Open access essentials for librarians
July 19, 2023
By Library Connect
Help researchers navigate the open access landscape with confidence
In recent years there has been a steady increase of research published in open access (OA) journals and platforms globally. This has been led by institutions keen to drive open access forward. These initiatives continue to gain momentum with the introduction of open access policies by major funding bodies, governments and public institutions requiring research they fund be published open access. Open access — the publishing of scholarly literature that is free for anyone to read and share — offers benefits for research and society, so supporting it is an important element of how Elsevier is empowering open science.
Open access has evolved over the past two decades to offer multiple paths for researchers to publish their work, but they may not be aware of the options or how open access helps them meet funders requirements. This is where academic librarians are well-positioned to lend expertise and guidance in navigating the open access landscape to support their researchers and institutions.
This article presents some essentials for understanding the benefits that open access publishing offers as well as the current publishing models.
The benefits of open access publishing
Authors, institutions, and the general public can benefit from open access publishing.
Accessible for anyone. Research published open access can be read by anyone without needing to pay a subscription, reaching the greatest number of readers, both within and outside academic circles. This exposure supports a more timely uptake of important results in both practice and policy making, and more researchers can build on the findings. Open access research outside of one’s field is easier to discover, so it also enables collaboration across disciplines and geographic regions.
Generates higher visibility. Research articles published open access usually have more engagement from public sites and media sources. This brings attention to an institution’s programs and can help researchers advance their careers.
Complies with funding requirements. Recognizing the benefits of open access and open science, many government and institutional funders now mandate open access(opens in new tab/window) publishing of the research they fund.
Defining open access models
Open access models represent a combination of three aspects necessary to publishing quality research:
How publishing services can be adequately funded
How and when readers can access articles and for how long
How published articles can be further distributed or used
Elsevier provides both the gold open access model and green open access route, derived from the subscription model, to enable authors to make their manuscripts available open access.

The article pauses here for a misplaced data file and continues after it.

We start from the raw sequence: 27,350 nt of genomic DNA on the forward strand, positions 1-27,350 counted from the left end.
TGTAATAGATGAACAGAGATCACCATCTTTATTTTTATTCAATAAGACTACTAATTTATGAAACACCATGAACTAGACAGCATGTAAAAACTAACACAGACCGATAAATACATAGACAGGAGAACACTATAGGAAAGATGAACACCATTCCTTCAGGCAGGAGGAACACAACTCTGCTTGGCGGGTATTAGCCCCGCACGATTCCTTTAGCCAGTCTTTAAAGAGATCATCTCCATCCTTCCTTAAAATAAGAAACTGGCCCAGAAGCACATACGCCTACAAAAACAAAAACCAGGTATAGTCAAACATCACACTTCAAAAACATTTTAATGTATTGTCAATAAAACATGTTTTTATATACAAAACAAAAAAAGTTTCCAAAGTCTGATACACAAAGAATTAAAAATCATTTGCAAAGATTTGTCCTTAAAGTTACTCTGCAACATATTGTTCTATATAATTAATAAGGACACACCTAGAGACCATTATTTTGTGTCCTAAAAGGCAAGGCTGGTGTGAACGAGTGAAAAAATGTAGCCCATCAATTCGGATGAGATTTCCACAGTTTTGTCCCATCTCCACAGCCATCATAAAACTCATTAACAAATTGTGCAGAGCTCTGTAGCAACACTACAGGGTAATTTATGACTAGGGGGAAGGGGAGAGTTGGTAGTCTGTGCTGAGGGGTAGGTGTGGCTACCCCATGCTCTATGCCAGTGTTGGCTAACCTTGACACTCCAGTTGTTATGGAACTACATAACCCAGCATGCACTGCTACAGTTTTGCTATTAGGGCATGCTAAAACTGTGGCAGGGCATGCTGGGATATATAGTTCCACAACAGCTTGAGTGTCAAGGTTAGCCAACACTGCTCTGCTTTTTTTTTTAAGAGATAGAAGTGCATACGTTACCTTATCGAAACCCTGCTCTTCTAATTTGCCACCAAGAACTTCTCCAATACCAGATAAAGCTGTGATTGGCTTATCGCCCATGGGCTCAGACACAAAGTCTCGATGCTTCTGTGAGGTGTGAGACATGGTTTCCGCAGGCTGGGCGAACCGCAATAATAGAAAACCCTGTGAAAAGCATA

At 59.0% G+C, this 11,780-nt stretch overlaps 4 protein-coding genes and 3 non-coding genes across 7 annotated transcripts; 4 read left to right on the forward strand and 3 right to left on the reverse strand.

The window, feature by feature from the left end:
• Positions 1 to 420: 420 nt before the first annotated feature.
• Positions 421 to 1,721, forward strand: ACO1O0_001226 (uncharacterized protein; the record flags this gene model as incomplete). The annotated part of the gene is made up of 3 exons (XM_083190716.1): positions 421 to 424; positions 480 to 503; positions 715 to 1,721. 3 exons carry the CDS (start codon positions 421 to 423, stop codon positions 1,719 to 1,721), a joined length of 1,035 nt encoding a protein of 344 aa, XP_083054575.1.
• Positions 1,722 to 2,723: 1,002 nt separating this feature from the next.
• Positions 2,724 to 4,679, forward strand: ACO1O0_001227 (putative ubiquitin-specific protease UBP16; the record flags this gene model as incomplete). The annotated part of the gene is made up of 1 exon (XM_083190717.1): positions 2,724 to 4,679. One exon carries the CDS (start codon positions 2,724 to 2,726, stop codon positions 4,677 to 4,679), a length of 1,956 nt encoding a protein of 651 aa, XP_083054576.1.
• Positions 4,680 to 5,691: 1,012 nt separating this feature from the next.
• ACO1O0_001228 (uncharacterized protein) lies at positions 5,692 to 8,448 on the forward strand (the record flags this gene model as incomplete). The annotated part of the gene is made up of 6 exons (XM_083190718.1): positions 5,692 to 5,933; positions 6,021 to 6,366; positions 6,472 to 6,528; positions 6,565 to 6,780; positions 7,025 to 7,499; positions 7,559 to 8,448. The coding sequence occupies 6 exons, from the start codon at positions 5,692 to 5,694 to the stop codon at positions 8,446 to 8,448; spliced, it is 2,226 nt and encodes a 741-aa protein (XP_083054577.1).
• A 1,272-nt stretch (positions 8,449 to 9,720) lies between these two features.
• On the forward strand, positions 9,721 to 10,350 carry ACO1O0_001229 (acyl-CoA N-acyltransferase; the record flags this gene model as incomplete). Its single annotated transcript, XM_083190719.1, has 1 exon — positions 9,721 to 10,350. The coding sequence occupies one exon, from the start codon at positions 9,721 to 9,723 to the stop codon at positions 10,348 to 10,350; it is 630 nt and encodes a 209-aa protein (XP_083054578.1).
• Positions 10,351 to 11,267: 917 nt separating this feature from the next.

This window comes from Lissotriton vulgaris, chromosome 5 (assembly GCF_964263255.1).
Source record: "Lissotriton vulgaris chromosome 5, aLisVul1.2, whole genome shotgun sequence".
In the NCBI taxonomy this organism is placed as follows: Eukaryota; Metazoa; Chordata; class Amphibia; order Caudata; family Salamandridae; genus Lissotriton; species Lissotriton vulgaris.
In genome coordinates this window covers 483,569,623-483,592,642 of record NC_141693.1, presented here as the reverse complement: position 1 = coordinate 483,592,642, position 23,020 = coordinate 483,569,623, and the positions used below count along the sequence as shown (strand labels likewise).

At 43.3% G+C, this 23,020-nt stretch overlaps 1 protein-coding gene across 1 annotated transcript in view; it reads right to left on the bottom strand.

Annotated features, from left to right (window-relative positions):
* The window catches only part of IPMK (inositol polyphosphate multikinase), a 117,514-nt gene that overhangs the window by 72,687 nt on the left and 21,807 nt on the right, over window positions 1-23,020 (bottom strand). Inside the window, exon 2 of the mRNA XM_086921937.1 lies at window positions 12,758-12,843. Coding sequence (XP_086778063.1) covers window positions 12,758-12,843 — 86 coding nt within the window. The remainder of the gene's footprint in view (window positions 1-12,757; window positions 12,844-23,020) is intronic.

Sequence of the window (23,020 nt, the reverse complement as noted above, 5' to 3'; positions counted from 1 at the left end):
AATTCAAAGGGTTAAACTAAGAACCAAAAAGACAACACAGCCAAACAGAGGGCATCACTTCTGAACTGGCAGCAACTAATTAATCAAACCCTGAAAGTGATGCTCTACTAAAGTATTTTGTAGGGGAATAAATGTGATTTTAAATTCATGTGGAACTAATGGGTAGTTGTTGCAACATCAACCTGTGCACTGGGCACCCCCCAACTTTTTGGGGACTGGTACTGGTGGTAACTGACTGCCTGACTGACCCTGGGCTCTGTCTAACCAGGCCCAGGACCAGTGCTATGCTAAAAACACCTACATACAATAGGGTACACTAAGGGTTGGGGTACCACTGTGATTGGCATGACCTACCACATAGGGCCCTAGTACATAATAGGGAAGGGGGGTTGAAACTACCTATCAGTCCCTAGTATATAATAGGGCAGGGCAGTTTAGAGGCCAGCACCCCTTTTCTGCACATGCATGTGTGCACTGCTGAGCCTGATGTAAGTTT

Gold open access: Articles published gold OA are immediately, permanently, and freely accessible for anyone to read and share. Libraries and other journal readers do not pay a subscription fee to access these articles. Publishing costs are covered by authors (or research funders on their behalf) with an article publishing charge (an APC — see more about this below). This is also described as “pay-to-publish.”
With gold OA, authors retain the copyright on their article, and they are able to apply a choice of creative commons end user licenses, which offer flexible options for sharing and reuse. Nearly all of Elsevier’s 2,700 journals offer a gold OA choice for authors.
Green open access: Also known as self-archiving, green OA is an option where authors can upload a copy of their research article published under the subscription model to an institutional or other repository, which makes it available for anyone to read for free.
These research articles are subject to an embargo period — this means authors may have to wait a specified number of months before uploading the manuscript to a repository. The length of the embargo period depends on the journal.
When publishing under the subscription model and using the green OA route, copyright for the article is usually held by the publisher. However, authors have rights that support certain kinds of sharing to help the research reach as broad an audience as possible. This can include free access to the journal article for the first 50 days following publication, an option for authors publishing in Elsevier journals, plus free access to the article via a range of initiatives. All of Elsevier’s journals support self-archiving/green OA, so authors publishing in subscription journals can meet open access funding requirements.
Diamond open access: Journals and platforms using the diamond OA model are often led by institutions or academic communities, sometimes at a national or regional level, using funding and subsidies from various sources to cover publishing costs. There are several diamond OA publishers hosted on Elsevier’s Digital Commons platform.
Other models: While the above models represent the majority today, you may come across others such as subscribe to open, membership models, and more. Finding and developing good options is an ongoing process for everyone working to improve open science.
Other terms for understanding the open access landscape
Article Publishing Charge (APC): Publishing is more than just posting online. To support the services(opens in new tab/window) that go into publishing academic research, publishers cover these costs with APC fees, which vary per journal. These fees replace the need for subscriptions but maintain the same journal quality. APCs cover many activities that ensure the integrity of research, provide for discovery and readability, and maintain the continuity of the scientific record.